'August 25 brought one of those simmering subtropical nights in which summer New York specializes. Ellery was in his study stripped to his shorts, trying to write. But his fingers kept sliding off the keys and finally he turned off his desk light and padded to the window.

The city was blackly quiet, flattened by the pressures of the night. Eastward thousands would be drifting into Central Park to throw themselves to the steamy grass. To the northeast, in Harlem and the Bronx, Little Italy, Yorkville; to the southeast, on the Lower East Side and across the river in Queens and Brooklyn; to the south, in Chelsea, Greenwich Village, Chinatown - wherever there were tenements - fire escapes would be crowded.....The parkways would be bug trails. Cars would swarm over the bridges - Brooklyn, Manhattan, Williamsburg, Queensborough, George Washington, Triborough - hunting a breeze. At Coney Island, Brighton, Manhattan Beach, the Rockaways, Jones Beach, the sands would be seeded by millions of the sleepless turned restlessly to the sea. The excursion boats would be scuttling up and down the Hudson and the ferries staggering like overloaded old women to Weehawken and Staten Island.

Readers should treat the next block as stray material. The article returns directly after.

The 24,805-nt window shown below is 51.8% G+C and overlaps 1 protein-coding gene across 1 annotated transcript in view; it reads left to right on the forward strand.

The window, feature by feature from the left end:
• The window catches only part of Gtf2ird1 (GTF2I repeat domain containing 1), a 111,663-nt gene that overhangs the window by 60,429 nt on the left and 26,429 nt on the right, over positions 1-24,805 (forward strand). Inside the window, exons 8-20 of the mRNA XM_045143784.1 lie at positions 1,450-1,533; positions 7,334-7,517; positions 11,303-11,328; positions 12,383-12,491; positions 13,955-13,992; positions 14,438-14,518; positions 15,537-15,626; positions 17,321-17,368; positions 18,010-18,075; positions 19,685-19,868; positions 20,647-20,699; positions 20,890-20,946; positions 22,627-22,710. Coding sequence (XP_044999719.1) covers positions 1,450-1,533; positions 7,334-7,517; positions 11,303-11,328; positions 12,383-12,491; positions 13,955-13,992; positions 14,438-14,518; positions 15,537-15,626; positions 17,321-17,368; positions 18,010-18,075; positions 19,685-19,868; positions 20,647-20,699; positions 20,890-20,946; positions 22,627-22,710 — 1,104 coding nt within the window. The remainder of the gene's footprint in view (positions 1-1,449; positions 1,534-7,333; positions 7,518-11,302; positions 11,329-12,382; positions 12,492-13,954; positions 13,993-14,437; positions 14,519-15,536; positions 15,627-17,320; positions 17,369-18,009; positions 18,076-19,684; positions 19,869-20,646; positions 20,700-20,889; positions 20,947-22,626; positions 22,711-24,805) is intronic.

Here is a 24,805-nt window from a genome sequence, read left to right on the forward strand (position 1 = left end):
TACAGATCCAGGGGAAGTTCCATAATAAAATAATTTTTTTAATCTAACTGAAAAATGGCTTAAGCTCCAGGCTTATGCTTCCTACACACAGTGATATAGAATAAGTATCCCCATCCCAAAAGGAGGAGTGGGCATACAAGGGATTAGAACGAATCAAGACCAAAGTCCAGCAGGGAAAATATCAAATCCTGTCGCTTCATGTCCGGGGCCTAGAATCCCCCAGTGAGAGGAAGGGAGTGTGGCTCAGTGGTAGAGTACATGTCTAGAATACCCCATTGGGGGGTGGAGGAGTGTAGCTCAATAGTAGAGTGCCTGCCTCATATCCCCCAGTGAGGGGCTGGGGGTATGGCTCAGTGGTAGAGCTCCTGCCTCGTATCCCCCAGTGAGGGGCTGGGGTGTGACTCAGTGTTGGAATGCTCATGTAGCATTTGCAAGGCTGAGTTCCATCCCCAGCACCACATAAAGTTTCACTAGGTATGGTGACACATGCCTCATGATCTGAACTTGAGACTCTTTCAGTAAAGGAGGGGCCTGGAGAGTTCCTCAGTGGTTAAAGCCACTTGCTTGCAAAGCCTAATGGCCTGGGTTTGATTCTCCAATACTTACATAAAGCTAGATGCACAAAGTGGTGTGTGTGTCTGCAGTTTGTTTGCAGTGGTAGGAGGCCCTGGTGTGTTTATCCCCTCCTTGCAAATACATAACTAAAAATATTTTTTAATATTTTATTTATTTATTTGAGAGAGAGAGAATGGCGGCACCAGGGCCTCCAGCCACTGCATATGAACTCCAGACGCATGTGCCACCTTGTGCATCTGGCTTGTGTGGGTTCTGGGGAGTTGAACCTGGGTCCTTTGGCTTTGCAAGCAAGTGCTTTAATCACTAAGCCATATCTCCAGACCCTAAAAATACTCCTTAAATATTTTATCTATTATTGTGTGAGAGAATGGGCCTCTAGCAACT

Heat lightning ripped the sky, disclosing the tower of the Empire State Building.....'

I remember those times - air conditioning was in its infancy (except in ice cold theaters and some restaurants). We hung out on the stoops or the fire escapes. All we had were fans - if we were lucky. Yet, somehow we survived. That's the sweaty setting for this particular tale of serial murder.

The stranglings in CAT OF MANY TAILS are particularly ugly crimes, especially since we get to know a bit about the victims BEFORE the murderer strikes. (It always appears worse when you have something invested in the hapless victims.) The crimes appear to be conscienceless acts of random brutality. But are they? Is there a connecting link between the nine victims? The police are stumped. The press revels. The city is in a panic. The killer lurks. Obviously, the detecting brilliance of Ellery Queen is called for. Despite his on-going angst and protestations (brought about by the case in a previous book), the brilliant sleuth/writer is convinced to take on the job of special investigator, but the stranglings continue.

Anyone who is familiar with the workings of mysteries and their plotting will (by the middle of the book) figure out who is more than likely to be the culprit but still, that doesn't spoil the fun. Oh well, excuse me, death by strangulation isn't exactly fun - but you know what I mean.